Subcutaneous tissue was divided, and the ventral surface of the urethra and corporal bodies was exposed. 3-0 PDS stay sutures were placed in each corporal body, and corporotomies were made. The corporal bodies were dilated proximally and then distally. Crossover was examined and the corpora were measured with a Furlow introducer.
While the device was being prepped, a Deaver's retractor was placed over the right side of the penoscrotal incision and was used to retract the incision superior to the pubic bone [Figure 1]. Under direct visualization, a small incision was made in the transversalis fascia and the dissection was performed until the space of Retzius was entered [Figure 2]. The spherical reservoir was then deployed into the space of Retzius and was filled to 65 mL [Figure 3].
|Figure 1: Schematic of reservoir placement under direct visualization (a) Location of deaver compared with fascia and site of incision of the fascia. (b) Placement of the resevoir under direct visualization through the fascia with the deaver in place.|
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|Figure 2: Direct visualization of incision using Deaver's retractor placed over the right side of the penoscrotal incision retracting the incision superior to the pubic bone|
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|Figure 3: Coronal image of the reservoir placement via direct visualization|
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The implant cylinders were deployed into each corporal body, and the stay sutures were used to close the corporotomies. After test inflation, connections to the reservoir were made. The scrotal pocket was then developed and the pump was placed. After copious irrigation, the incision was closed in multiple layers, the implant was inflated to 75% rigidity, and a mummy wrap was applied.
Postoperative management and follow-up
A Foley's catheter was kept in place overnight and was removed either while the patient was hospitalized or at home after appropriate teaching. The patients were discharged to home on 14 days of trimethoprim-sulfamethoxazole and a clinic follow-up was scheduled after 3 weeks.
Outcomes and complications
During the study period, 165 patients underwent IPP placement. 157 (95.2%) patients had their reservoirs placed in the space of Retzius via the described approach. [Table 1] shows the demographic and the preoperative characteristics of the patients. The mean age was 66.2 (standard deviation [SD] 9.66, range 30–83) years.
IPP reservoir placement via the direct vision approach was performed with a mean operative time of 72.8 min (SD 14.7, range 54–108 min). The vast majority of procedures (79.6%) were performed on an outpatient basis and the complication rates were low (4.5%), with only 2.5% of the patients developing an infection postoperatively [Table 2]. Full details of perioperative details and outcomes are displayed in [Table 2]. The mean follow-up period was 8.8 months (SD 10.4).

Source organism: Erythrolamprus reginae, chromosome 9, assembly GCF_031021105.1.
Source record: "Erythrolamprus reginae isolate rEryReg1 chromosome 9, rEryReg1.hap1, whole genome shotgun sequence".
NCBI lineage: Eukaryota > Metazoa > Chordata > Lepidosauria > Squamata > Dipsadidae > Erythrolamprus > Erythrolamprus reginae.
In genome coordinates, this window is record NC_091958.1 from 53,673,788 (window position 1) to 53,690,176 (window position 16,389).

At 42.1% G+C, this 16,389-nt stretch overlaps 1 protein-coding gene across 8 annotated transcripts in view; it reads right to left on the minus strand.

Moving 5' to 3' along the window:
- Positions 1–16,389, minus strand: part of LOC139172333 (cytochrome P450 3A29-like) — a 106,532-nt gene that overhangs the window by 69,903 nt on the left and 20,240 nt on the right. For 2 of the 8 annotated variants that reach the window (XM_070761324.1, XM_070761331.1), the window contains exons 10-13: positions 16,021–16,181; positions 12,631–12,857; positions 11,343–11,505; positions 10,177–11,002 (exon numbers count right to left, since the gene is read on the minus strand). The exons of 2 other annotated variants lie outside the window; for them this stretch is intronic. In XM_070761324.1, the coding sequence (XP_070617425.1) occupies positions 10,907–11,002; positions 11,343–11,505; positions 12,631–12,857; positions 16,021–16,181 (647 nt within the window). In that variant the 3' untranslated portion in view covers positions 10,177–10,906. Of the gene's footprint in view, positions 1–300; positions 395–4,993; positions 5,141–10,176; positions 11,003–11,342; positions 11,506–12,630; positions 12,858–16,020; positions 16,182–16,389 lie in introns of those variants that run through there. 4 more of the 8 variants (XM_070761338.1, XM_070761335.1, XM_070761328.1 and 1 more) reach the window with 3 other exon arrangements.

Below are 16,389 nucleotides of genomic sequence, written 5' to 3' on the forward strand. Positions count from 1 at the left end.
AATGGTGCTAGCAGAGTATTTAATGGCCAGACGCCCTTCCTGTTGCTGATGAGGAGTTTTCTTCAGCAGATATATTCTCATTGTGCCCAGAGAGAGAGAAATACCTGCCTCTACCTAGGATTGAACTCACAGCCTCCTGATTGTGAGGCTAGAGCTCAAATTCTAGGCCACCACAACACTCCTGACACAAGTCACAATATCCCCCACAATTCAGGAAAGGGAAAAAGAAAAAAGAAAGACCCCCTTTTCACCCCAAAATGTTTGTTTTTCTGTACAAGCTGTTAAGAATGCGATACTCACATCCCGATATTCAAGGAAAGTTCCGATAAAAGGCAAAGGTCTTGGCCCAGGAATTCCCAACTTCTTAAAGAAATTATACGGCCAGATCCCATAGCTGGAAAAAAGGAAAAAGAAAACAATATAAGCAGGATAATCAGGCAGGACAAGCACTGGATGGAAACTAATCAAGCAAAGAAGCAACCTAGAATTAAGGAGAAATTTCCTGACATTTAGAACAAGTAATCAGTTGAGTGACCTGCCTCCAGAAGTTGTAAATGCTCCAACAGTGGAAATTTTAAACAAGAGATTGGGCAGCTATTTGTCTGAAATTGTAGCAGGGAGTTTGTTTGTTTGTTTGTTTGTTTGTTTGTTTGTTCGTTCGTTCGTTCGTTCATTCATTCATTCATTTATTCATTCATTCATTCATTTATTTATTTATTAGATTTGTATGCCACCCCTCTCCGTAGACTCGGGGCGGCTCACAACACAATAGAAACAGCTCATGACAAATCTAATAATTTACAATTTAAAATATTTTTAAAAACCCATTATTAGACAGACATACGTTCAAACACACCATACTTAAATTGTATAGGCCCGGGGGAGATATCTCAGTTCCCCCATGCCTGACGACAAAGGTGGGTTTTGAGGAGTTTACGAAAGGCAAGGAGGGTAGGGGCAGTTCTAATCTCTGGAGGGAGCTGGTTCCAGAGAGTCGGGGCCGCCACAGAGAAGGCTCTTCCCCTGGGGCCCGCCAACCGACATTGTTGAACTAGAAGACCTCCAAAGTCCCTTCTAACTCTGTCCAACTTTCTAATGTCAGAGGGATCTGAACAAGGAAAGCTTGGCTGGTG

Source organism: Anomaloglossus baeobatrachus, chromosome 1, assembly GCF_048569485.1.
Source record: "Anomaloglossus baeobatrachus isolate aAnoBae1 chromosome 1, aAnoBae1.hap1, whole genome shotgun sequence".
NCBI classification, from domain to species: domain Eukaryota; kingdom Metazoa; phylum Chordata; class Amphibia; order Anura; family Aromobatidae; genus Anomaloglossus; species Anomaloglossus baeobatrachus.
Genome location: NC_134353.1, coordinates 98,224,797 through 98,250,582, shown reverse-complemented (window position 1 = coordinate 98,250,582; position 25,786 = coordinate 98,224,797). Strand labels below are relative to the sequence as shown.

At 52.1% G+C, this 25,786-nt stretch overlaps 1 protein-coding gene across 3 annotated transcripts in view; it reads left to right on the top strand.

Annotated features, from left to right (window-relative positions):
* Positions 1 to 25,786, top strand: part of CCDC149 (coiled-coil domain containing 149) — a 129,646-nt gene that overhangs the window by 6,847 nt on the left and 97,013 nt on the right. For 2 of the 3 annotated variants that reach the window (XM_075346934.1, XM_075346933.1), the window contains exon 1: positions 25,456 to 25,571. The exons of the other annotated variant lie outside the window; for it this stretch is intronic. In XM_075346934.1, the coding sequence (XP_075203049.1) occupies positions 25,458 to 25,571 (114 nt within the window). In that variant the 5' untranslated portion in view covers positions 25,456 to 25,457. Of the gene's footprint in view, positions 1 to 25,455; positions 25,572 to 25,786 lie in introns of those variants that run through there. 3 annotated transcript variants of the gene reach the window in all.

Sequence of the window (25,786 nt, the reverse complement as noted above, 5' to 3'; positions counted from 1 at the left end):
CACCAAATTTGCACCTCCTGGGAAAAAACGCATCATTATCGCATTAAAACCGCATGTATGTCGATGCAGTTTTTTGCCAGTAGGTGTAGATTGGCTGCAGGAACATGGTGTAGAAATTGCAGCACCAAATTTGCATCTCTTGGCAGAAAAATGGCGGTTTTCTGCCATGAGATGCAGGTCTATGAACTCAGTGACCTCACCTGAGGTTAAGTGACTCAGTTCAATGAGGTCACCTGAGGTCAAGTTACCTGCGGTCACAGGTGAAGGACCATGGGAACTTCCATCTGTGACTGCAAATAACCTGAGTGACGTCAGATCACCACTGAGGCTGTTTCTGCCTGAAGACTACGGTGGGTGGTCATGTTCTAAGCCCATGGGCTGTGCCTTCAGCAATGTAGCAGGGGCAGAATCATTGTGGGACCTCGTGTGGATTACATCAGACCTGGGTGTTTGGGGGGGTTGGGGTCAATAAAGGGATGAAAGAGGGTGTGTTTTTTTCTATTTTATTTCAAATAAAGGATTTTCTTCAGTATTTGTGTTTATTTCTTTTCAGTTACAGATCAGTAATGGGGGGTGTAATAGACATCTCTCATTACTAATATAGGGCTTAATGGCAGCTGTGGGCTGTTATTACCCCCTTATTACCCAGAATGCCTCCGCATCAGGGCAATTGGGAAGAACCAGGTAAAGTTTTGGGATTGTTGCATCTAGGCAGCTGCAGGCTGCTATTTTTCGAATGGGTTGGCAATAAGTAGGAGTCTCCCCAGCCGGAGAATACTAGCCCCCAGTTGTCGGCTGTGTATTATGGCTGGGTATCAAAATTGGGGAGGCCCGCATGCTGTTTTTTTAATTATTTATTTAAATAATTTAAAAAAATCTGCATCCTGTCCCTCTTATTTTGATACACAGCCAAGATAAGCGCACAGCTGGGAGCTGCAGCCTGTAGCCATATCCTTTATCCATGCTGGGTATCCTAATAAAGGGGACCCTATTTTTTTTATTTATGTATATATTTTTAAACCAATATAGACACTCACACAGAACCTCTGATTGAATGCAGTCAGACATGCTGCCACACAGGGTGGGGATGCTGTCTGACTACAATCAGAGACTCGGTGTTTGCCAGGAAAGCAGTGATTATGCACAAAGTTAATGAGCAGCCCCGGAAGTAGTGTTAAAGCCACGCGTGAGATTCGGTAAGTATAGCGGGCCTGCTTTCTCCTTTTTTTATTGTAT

Eight patients (4.8%) underwent ectopic placement of the IPP reservoir during the study period. Two patients had prior radical retropubic prostatectomy (RRP) and inguinal hernia repair, three patients had previous cystectomy with neobladder creation, one had prior robotic prostatectomy, one had a Monti catheterizable channel, and one did not have previous surgeries. In each of these cases, the direct visualization approach was attempted but could not be performed due to scar tissue, and therefore, ectopic placement of the reservoir was considered a safer alternative.
| Discussion|| |
IPP and under vision placement of the reservoir into the space of Retzius is possible through a single penoscrotal incision with acceptable peri-operative outcomes. This technique compares favourably with the available literature in terms of complication rates. In patients undergoing an IPP, a postoperative infection rate of 1%–3% has been previously reported.,, Our post operative infection rate (2.5%) compares favourably. Also, the blind placement of the reservoir into the space of Retzius may be complicated by postoperative inguinal hernia,.,, This novel method allows for direct visualisation of the pump placement and hence avoids hernia formation. In the current study, at a mean follow-up of 8.8months, no patient developed a hernia, although one patient had proximal pump migration. Another uncommon but devastating injury during blind placement of reservoir is a vascular injury. By virtue of direct visualization, this catastrophic complication can be avoided.
There was some concern that this approach may be challenging in patients with prior significant mobilization of the space of Retzius, such as in the cases of RRPs. However, we could perform the modified approach in the majority of the cases, and post RRP ED comprised the second largest group of patients in this study. By placing the reservoir through the same penoscrotal incision as the IPP and under direct vision, we were able to safely and efficiently complete the procedure in most of the patients, despite the majority of them having had a prior pelvic surgery. Although, this study is limited by relatively small number of patients; this is one of the first descriptions of direct visualization of the reservoir placement through a single penoscrotal incision and was associated with comparable peri-operative outcomes.
| Conclusion|| |
Placement of an IPP through a single penoscrotal incision with direct visualization of the reservoir placement into the space of Retzius is feasible and protects against catastrophic complications caused by blind placement. It is quick, safe, and effective and is a beneficial technique to be incorporated into prosthetic urologists' armamentarium.
Financial support and sponsorship
Conflicts of interest
There are no conflicts of interest.
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[Figure 1], [Figure 2], [Figure 3]
[Table 1], [Table 2]